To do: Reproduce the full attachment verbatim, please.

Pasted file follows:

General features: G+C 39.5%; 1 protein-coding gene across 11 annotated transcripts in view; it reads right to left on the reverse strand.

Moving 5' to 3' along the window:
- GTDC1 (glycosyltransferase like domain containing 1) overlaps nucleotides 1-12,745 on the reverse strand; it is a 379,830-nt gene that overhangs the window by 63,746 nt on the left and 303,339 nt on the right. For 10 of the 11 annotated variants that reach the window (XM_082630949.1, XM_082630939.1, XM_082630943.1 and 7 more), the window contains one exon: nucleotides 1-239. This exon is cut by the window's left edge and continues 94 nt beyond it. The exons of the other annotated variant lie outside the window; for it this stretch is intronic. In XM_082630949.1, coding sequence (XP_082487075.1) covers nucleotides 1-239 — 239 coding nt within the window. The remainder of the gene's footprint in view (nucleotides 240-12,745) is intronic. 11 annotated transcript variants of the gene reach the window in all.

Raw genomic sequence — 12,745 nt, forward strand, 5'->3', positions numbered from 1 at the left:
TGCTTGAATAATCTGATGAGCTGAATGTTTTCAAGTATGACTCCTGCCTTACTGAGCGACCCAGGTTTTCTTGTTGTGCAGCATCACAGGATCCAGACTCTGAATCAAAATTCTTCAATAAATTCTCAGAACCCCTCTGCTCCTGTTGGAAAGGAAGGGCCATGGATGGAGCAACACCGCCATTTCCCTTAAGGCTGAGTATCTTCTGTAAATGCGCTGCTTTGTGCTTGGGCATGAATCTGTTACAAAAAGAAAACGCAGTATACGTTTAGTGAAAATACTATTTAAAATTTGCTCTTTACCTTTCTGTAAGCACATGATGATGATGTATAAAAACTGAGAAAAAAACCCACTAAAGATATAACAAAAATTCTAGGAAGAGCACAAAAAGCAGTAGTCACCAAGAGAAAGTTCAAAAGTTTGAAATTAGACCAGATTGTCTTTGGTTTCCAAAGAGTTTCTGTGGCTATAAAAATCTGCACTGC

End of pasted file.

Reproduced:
General features: G+C 39.5%; 1 protein-coding gene across 11 annotated transcripts in view; it reads right to left on the reverse strand.

Moving 5' to 3' along the window:
- GTDC1 (glycosyltransferase like domain containing 1) overlaps nucleotides 1-12,745 on the reverse strand; it is a 379,830-nt gene that overhangs the window by 63,746 nt on the left and 303,339 nt on the right. For 10 of the 11 annotated variants that reach the window (XM_082630949.1, XM_082630939.1, XM_082630943.1 and 7 more), the window contains one exon: nucleotides 1-239. This exon is cut by the window's left edge and continues 94 nt beyond it. The exons of the other annotated variant lie outside the window; for it this stretch is intronic. In XM_082630949.1, coding sequence (XP_082487075.1) covers nucleotides 1-239 — 239 coding nt within the window. The remainder of the gene's footprint in view (nucleotides 240-12,745) is intronic. 11 annotated transcript variants of the gene reach the window in all.

Raw genomic sequence — 12,745 nt, forward strand, 5'->3', positions numbered from 1 at the left:
TGCTTGAATAATCTGATGAGCTGAATGTTTTCAAGTATGACTCCTGCCTTACTGAGCGACCCAGGTTTTCTTGTTGTGCAGCATCACAGGATCCAGACTCTGAATCAAAATTCTTCAATAAATTCTCAGAACCCCTCTGCTCCTGTTGGAAAGGAAGGGCCATGGATGGAGCAACACCGCCATTTCCCTTAAGGCTGAGTATCTTCTGTAAATGCGCTGCTTTGTGCTTGGGCATGAATCTGTTACAAAAAGAAAACGCAGTATACGTTTAGTGAAAATACTATTTAAAATTTGCTCTTTACCTTTCTGTAAGCACATGATGATGATGTATAAAAACTGAGAAAAAAACCCACTAAAGATATAACAAAAATTCTAGGAAGAGCACAAAAAGCAGTAGTCACCAAGAGAAAGTTCAAAAGTTTGAAATTAGACCAGATTGTCTTTGGTTTCCAAAGAGTTTCTGTGGCTATAAAAATCTGCACTGC